July 08, 2019
Health Care Alert
Author(s): Sarah E. Swank
The term artificial intelligence or AI is already emerging in several industries and has begun to penetrate the health care market. Images of AI include robots, self-driving cars and computers replacing human workers. What does it mean for health care and is the future already here? This alert will discuss the seven common questions about AI in health care, including the current and future applications of AI in health care, AI’s benefits and the barriers to its advancement.
Artificial intelligence or AI is the term for the development of computer algorithms that come up with predictive models. Computers learn to “think” through computer programs, to analyze and answer questions previously requiring human intervention. If successful, AI delivers results reportedly faster and more accurately than humans and becomes better over time. Software receives “training” through real-time feedback and “adaptation” through improved performance. On April 9, 2019, the U.S. Food & Drug Administration (FDA) put forward a proposed regulatory framework for regulating medical devices with AI technology. Under this proposed framework, the FDA defined AI broadly as “the science and engineering of making intelligent machines, especially intelligent computer programs.” This can be done through models based on:
AI is in a long line of new disruptors in the health care space. For example, the use of data and data analytics is growing in importance in health care, along with mobile health care and retail pharmacy or health plan spaces used for flu shots, dieticians and yoga. The use of data to guide health care is widespread and seen as critical to navigating patients. This data is integrated with other data (such as product purchases) to predict potential health care needs. Where AI can differ from pure data analytics is that it uses “intelligent machines” and “machine learning” to review.
In short—yes, AI is new, although the movement toward machine learning and AI technologies has been happening for decades. You may remember the 1990s TiVo Suggestions, which tracked television recordings to provide suggestions on additional programs to watch based on past viewings, or the video games that tracked body movement. Today, trained surgeons use surgical robots to perform procedures (such as minimally invasive surgeries).
The first AI efforts in health care are underway. AI in health care includes attempts at prevention and improved patient outcomes. For example, current applications are mostly part of studies and early in development, including:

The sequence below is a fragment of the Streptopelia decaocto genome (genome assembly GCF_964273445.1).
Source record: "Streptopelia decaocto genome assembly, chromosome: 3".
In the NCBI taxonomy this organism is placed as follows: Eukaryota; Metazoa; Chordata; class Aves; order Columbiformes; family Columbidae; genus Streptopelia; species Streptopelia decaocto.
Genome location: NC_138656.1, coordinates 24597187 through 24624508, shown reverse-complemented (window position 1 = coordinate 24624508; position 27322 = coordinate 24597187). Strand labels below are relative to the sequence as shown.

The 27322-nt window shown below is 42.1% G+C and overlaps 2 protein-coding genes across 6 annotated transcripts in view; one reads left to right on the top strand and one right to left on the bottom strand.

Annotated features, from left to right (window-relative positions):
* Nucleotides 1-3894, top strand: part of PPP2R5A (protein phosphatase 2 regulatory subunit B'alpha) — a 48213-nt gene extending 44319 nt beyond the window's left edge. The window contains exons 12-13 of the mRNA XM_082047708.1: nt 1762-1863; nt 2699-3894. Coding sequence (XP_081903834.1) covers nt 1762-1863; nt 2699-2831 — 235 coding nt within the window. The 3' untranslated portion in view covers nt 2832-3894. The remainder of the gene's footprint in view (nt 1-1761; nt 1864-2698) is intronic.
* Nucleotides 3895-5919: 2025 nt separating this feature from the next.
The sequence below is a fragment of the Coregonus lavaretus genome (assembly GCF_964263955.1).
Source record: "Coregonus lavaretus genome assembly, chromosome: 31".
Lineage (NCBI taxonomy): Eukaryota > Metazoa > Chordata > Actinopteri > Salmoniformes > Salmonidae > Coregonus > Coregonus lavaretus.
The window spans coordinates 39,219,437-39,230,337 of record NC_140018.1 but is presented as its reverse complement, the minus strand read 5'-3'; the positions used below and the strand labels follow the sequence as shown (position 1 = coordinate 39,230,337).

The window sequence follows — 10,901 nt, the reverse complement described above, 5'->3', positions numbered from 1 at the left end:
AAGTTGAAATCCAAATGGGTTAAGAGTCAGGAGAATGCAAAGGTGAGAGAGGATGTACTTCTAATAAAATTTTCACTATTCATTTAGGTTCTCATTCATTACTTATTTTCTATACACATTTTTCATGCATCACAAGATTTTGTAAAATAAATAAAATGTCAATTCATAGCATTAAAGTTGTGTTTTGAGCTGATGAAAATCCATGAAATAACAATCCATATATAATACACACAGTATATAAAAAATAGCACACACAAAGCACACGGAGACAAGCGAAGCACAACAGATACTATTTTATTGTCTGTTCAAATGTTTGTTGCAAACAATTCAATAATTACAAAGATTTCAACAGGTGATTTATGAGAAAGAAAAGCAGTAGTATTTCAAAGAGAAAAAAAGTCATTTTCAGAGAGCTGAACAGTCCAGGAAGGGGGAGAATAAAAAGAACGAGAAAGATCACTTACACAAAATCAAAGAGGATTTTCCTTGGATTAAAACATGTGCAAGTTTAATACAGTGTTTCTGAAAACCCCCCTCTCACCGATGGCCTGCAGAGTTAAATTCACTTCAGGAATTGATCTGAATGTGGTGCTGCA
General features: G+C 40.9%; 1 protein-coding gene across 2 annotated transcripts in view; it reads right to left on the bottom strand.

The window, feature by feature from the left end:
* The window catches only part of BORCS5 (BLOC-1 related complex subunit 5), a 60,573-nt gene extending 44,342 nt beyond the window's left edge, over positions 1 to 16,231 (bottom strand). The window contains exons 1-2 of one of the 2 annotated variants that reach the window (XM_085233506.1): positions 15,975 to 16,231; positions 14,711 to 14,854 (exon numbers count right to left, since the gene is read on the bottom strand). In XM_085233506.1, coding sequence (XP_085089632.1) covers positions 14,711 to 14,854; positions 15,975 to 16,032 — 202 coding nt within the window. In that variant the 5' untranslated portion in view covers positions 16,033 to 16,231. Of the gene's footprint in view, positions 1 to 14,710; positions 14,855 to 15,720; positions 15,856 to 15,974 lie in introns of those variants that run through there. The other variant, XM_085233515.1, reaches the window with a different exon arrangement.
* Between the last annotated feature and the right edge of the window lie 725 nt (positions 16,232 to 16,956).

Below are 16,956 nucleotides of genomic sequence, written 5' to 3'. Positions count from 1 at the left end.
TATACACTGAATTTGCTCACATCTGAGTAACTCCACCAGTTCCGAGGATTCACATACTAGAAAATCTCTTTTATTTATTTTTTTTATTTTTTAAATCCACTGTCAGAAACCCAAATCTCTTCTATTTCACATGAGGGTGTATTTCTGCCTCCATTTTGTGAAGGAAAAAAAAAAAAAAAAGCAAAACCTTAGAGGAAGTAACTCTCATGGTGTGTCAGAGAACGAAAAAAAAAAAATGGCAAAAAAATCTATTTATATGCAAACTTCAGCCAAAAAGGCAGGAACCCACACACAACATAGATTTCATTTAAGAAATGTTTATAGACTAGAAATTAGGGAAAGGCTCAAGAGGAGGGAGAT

Many of these market disruptive uses of AI are aligned with where the industry is heading, which includes getting accurate, real-time data into the hands of practitioners. CMS considered, as part of the Accountable Care Organization Medicare Shared Savings Program (ACO MSSP), the need for real-time data in the hands of physicians and practitioners to make the best, highest quality decisions for patients. The idea is that this data would ensure that patients receive the right care in the right care setting. AI may be the solution to this problem. AI can be used across care settings, including in hospitals, physician offices and direct to consumer as digital applications.
As with other technological advances, the laws have not caught up with the technology. As discussed above, the FDA set out a proposed framework program for AI and medical devices. Previously, the FDA promulgated regulations regarding the use of apps to determine when an app is considered a medical device that falls under FDA regulations. The FDA is trying to get ahead of AI’s use in health care with its discussion paper requesting submission of comments. The FDA acknowledged that the current medical device regulatory framework could not be adapted to AI and machine learning technologies. In short, the FDA is expecting transparency, real-world performance monitoring and periodic updates to the FDA on software changes.
In the current state of health care, data exchange is considered critical to successfully managing populations and individuals who can get lost in the system without proper navigation. At the same time, electronic health records and other digital systems are not always able to talk to each other. In the preamble of the HIPAA Security Rule, it is clear that in the early 2000s Health and Human Services (HHS) did not want to select one national medical record system but instead opted to promote competition among IT vendors to spur innovation. The outcome was disparate systems that are not connected.